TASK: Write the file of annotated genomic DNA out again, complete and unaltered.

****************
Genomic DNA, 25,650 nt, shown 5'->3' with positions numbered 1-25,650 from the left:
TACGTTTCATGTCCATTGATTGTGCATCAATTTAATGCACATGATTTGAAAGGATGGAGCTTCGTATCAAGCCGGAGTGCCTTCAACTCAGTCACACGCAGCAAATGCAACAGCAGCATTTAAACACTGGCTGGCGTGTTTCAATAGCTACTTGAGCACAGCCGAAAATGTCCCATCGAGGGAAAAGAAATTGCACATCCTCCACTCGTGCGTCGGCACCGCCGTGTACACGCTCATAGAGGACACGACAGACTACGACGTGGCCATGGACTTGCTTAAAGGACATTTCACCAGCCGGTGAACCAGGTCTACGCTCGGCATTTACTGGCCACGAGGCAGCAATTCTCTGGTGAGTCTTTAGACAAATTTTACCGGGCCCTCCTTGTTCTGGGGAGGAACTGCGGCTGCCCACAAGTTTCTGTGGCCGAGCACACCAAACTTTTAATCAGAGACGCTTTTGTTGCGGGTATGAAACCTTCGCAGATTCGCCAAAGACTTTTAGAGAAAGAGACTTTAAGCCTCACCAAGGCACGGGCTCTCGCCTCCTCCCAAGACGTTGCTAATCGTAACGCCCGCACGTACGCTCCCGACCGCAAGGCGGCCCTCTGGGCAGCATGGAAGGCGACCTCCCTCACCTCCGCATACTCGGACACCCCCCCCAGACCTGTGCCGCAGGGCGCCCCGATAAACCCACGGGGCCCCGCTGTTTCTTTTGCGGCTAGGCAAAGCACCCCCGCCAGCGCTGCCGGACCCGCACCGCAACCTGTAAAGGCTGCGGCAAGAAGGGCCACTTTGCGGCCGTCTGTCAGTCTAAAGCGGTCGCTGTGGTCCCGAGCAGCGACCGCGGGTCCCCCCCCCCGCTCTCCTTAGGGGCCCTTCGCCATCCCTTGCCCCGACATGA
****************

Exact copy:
Genomic DNA, 25,650 nt, shown 5'->3' with positions numbered 1-25,650 from the left:
TACGTTTCATGTCCATTGATTGTGCATCAATTTAATGCACATGATTTGAAAGGATGGAGCTTCGTATCAAGCCGGAGTGCCTTCAACTCAGTCACACGCAGCAAATGCAACAGCAGCATTTAAACACTGGCTGGCGTGTTTCAATAGCTACTTGAGCACAGCCGAAAATGTCCCATCGAGGGAAAAGAAATTGCACATCCTCCACTCGTGCGTCGGCACCGCCGTGTACACGCTCATAGAGGACACGACAGACTACGACGTGGCCATGGACTTGCTTAAAGGACATTTCACCAGCCGGTGAACCAGGTCTACGCTCGGCATTTACTGGCCACGAGGCAGCAATTCTCTGGTGAGTCTTTAGACAAATTTTACCGGGCCCTCCTTGTTCTGGGGAGGAACTGCGGCTGCCCACAAGTTTCTGTGGCCGAGCACACCAAACTTTTAATCAGAGACGCTTTTGTTGCGGGTATGAAACCTTCGCAGATTCGCCAAAGACTTTTAGAGAAAGAGACTTTAAGCCTCACCAAGGCACGGGCTCTCGCCTCCTCCCAAGACGTTGCTAATCGTAACGCCCGCACGTACGCTCCCGACCGCAAGGCGGCCCTCTGGGCAGCATGGAAGGCGACCTCCCTCACCTCCGCATACTCGGACACCCCCCCCAGACCTGTGCCGCAGGGCGCCCCGATAAACCCACGGGGCCCCGCTGTTTCTTTTGCGGCTAGGCAAAGCACCCCCGCCAGCGCTGCCGGACCCGCACCGCAACCTGTAAAGGCTGCGGCAAGAAGGGCCACTTTGCGGCCGTCTGTCAGTCTAAAGCGGTCGCTGTGGTCCCGAGCAGCGACCGCGGGTCCCCCCCCCCGCTCTCCTTAGGGGCCCTTCGCCATCCCTTGCCCCGACATGA